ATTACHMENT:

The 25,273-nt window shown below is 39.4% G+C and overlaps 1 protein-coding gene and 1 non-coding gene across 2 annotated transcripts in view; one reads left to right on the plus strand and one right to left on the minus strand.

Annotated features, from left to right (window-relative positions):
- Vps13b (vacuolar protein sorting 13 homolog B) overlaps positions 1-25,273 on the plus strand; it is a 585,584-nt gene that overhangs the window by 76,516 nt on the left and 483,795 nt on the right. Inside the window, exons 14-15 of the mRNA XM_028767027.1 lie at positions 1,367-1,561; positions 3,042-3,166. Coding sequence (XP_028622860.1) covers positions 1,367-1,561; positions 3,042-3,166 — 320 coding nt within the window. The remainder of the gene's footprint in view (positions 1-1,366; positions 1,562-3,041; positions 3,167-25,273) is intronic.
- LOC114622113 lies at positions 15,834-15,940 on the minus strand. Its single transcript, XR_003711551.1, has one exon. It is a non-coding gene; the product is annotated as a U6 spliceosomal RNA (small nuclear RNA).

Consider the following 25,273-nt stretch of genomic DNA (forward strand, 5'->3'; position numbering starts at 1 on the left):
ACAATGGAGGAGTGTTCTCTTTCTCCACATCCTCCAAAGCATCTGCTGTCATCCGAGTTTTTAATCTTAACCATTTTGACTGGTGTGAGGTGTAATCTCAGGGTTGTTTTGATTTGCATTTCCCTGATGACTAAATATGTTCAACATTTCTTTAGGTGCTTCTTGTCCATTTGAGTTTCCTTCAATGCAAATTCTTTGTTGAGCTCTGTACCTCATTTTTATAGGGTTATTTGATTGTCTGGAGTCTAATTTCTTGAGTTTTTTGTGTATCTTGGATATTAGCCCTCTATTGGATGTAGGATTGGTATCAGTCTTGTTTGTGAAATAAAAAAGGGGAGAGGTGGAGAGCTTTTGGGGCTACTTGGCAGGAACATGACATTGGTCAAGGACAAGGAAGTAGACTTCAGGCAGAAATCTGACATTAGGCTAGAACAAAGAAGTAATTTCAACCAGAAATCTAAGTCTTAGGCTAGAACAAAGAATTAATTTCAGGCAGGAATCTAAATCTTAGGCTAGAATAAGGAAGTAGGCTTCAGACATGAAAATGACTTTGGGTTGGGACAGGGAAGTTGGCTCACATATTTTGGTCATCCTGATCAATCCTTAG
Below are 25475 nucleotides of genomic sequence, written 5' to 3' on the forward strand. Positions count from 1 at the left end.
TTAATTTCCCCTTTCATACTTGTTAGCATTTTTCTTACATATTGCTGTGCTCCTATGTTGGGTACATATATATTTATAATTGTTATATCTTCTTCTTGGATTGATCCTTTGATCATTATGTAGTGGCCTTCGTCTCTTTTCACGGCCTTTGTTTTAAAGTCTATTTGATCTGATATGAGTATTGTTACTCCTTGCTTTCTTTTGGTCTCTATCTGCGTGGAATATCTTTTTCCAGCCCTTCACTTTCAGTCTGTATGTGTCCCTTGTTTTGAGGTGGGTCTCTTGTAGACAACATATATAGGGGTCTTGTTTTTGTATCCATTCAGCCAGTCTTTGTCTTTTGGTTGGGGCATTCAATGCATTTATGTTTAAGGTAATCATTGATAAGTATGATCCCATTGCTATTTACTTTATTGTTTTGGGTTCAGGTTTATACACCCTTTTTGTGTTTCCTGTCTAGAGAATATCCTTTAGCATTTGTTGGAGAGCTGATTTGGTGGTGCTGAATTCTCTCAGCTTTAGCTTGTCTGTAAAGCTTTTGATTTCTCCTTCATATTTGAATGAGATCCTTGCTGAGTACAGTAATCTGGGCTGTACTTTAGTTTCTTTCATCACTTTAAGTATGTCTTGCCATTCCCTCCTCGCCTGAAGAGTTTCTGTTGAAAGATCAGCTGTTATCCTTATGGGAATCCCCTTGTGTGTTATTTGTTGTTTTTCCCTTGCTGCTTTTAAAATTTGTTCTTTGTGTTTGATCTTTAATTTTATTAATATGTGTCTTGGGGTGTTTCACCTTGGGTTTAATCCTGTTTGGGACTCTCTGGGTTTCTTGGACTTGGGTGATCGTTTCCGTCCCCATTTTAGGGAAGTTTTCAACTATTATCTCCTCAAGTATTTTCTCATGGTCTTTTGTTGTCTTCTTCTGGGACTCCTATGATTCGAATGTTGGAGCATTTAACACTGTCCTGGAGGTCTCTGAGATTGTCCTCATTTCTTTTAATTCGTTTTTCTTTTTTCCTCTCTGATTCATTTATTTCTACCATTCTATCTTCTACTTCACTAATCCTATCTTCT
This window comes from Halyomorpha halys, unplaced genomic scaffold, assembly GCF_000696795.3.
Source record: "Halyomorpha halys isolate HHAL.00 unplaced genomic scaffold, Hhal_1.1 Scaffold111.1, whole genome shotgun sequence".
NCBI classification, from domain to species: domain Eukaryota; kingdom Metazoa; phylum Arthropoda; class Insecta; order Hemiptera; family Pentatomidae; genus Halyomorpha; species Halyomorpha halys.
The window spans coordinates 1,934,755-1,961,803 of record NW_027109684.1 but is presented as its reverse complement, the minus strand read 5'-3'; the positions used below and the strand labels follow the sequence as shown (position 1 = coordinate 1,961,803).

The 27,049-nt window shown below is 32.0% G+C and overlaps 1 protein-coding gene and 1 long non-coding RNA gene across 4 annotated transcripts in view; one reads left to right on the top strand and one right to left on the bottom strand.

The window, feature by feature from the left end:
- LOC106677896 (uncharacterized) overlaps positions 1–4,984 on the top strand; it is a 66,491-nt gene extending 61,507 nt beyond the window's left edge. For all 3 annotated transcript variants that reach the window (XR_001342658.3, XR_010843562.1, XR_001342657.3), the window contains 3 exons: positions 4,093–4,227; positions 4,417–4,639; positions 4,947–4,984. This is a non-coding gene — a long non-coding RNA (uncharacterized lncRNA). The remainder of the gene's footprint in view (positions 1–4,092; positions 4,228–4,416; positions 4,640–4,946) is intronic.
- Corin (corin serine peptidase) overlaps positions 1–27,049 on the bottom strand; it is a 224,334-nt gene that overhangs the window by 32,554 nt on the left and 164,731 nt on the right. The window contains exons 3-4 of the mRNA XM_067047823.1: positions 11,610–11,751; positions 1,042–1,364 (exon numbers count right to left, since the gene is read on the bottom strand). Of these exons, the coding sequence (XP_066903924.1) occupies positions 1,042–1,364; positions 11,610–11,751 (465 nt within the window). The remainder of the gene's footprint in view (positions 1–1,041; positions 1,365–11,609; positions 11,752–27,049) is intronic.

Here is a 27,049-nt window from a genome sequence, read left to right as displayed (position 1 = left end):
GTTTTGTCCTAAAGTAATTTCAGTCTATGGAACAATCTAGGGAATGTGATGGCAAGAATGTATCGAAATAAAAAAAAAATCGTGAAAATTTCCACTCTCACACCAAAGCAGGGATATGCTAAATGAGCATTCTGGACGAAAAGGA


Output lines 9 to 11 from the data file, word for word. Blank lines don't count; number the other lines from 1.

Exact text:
This window comes from Halyomorpha halys, unplaced genomic scaffold, assembly GCF_000696795.3.
Source record: "Halyomorpha halys isolate HHAL.00 unplaced genomic scaffold, Hhal_1.1 Scaffold111.1, whole genome shotgun sequence".
NCBI classification, from domain to species: domain Eukaryota; kingdom Metazoa; phylum Arthropoda; class Insecta; order Hemiptera; family Pentatomidae; genus Halyomorpha; species Halyomorpha halys.